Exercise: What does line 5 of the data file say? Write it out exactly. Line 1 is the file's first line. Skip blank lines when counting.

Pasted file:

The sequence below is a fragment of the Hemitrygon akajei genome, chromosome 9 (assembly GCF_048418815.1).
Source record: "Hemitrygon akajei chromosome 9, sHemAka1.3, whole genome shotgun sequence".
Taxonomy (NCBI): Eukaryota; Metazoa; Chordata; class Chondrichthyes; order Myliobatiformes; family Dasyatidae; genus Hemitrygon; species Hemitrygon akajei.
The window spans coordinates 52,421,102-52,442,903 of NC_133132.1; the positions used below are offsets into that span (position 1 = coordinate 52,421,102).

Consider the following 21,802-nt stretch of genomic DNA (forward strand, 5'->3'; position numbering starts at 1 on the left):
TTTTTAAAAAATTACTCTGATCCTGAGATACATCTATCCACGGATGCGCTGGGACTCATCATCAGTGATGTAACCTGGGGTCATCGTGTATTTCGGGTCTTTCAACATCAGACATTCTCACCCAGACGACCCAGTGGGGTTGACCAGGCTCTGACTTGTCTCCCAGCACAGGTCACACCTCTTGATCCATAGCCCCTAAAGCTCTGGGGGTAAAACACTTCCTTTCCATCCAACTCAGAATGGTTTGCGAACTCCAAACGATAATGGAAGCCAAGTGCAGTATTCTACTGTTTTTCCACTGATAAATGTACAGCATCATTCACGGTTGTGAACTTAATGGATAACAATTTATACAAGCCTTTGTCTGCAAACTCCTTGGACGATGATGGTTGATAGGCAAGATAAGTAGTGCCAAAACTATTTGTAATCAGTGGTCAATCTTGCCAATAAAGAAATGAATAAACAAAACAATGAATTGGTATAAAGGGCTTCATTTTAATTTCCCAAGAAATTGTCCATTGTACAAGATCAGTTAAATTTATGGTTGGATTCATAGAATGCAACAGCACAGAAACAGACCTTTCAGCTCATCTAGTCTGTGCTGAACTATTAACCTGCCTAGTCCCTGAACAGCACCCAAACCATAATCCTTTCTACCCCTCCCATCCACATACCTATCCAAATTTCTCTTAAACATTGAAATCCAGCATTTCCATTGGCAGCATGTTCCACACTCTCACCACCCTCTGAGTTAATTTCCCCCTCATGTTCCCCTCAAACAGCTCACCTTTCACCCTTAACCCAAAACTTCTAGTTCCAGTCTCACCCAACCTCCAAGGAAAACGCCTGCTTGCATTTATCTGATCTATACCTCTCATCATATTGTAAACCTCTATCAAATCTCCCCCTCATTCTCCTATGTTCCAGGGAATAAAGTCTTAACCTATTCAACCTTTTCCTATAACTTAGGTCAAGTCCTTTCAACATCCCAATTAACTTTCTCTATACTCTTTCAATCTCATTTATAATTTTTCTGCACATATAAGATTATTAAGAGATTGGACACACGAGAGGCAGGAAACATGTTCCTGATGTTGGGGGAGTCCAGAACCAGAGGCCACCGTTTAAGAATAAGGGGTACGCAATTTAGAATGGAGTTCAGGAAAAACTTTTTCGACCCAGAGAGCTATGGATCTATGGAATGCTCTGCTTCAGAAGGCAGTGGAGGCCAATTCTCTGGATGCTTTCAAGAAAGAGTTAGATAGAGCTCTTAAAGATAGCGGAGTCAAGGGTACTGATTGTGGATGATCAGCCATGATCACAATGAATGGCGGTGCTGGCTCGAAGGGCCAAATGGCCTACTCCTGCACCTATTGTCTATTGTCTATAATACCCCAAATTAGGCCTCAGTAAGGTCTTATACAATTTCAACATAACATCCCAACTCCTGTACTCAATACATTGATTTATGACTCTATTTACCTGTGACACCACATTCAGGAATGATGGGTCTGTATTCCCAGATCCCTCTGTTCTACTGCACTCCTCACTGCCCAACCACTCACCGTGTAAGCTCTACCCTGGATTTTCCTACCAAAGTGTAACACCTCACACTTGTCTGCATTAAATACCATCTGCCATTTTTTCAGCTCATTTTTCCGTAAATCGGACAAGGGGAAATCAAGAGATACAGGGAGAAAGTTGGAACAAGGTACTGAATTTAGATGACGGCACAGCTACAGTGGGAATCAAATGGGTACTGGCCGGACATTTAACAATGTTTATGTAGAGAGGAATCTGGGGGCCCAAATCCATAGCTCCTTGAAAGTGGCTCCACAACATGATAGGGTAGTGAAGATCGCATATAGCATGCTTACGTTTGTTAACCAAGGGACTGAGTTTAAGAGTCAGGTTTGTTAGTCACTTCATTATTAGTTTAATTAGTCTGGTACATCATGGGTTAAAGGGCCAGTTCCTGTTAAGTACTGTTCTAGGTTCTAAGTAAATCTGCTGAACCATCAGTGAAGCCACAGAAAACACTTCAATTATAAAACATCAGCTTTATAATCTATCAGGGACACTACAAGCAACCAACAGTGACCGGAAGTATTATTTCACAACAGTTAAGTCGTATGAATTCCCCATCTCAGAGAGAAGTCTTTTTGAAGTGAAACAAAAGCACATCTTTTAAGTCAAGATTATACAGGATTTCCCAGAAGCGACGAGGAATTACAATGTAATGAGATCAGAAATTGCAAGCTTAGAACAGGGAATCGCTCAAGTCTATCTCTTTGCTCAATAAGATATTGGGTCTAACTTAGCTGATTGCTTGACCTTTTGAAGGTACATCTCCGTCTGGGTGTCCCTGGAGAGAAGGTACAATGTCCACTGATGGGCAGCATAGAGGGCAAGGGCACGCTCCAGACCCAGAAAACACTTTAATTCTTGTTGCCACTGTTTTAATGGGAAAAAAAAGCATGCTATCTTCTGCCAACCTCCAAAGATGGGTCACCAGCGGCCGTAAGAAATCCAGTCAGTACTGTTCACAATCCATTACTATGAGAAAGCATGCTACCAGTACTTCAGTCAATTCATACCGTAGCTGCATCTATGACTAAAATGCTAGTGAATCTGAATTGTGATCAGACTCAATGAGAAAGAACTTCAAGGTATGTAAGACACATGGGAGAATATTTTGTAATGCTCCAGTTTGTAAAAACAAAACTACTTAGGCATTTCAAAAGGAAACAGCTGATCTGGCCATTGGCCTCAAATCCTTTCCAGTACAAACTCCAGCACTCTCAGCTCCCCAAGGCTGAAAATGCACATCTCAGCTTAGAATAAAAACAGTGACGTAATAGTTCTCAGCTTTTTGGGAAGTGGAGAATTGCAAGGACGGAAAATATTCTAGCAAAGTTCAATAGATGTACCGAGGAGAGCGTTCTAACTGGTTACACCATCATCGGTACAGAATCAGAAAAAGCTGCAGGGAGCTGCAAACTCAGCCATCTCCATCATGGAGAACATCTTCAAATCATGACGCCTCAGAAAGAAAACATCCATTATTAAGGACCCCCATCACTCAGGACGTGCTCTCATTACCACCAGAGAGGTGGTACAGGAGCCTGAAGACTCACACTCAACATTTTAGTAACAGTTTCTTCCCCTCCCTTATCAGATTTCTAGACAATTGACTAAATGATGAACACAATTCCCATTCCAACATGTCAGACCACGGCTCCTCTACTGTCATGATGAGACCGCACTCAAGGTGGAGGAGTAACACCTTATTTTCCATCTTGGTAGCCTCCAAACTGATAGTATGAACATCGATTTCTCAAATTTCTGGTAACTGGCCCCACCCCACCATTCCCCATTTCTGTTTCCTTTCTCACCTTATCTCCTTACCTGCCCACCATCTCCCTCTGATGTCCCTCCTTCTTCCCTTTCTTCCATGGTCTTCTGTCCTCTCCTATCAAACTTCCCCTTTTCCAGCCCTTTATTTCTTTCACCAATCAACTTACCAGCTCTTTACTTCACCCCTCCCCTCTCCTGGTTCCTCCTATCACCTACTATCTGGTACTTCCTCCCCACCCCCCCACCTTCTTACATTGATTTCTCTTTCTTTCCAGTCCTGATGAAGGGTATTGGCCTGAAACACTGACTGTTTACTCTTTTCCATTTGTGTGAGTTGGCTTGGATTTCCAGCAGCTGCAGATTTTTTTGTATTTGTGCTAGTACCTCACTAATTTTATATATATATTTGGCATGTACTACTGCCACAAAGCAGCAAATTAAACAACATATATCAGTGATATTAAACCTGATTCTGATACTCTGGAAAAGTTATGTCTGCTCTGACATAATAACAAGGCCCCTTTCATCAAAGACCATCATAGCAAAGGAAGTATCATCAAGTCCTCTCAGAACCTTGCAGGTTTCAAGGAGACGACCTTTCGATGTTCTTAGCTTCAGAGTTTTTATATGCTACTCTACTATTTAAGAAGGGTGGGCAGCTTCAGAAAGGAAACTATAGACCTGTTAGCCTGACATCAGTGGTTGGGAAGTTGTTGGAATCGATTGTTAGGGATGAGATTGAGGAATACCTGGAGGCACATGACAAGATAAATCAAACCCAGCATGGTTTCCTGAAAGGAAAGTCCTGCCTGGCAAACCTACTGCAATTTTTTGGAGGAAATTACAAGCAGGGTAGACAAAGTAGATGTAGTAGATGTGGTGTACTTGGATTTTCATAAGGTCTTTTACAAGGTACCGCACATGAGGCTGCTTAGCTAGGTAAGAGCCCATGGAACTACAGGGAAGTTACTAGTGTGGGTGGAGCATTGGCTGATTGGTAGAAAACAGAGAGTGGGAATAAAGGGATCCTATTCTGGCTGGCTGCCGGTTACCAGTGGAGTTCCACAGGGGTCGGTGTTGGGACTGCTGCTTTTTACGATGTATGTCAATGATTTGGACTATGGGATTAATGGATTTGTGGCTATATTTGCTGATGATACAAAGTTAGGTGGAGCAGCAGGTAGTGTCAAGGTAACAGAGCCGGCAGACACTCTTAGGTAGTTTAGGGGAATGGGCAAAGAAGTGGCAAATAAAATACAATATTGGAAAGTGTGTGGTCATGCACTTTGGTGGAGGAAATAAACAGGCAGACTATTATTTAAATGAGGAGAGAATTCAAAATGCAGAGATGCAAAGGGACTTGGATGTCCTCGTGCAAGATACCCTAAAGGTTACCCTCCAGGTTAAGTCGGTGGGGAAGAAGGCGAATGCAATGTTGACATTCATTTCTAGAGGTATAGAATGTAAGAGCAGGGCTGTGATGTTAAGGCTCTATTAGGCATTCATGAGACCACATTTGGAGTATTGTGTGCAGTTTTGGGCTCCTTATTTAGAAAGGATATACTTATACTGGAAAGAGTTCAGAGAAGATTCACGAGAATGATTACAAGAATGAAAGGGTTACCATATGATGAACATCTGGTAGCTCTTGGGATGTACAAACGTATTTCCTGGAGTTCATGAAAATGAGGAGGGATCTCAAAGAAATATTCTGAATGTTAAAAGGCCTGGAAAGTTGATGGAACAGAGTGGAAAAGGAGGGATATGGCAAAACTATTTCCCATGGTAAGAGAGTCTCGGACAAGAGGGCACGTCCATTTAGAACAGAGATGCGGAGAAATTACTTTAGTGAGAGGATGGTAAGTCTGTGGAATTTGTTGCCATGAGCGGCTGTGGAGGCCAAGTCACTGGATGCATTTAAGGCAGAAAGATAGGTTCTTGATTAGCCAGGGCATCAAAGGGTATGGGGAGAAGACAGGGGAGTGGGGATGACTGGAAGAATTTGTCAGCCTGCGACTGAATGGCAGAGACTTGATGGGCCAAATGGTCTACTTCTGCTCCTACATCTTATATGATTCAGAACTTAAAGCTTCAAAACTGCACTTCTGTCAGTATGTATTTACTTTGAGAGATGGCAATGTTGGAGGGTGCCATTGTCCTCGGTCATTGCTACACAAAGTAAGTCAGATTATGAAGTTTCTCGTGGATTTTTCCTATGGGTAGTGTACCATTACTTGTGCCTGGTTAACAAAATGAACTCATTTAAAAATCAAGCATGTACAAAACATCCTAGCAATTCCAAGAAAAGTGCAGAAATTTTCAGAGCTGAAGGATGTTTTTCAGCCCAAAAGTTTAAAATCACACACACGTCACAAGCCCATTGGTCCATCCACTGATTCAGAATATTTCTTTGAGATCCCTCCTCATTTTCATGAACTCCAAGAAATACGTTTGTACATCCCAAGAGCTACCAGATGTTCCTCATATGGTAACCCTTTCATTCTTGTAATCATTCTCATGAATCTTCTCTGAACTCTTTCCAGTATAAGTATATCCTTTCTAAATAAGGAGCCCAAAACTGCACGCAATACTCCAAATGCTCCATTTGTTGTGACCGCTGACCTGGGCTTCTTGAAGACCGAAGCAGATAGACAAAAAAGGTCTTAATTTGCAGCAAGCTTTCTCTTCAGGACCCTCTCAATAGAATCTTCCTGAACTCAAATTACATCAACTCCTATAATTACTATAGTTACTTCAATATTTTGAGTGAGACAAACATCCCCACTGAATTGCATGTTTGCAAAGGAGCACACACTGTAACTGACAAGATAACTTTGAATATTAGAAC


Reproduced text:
Consider the following 21,802-nt stretch of genomic DNA (forward strand, 5'->3'; position numbering starts at 1 on the left):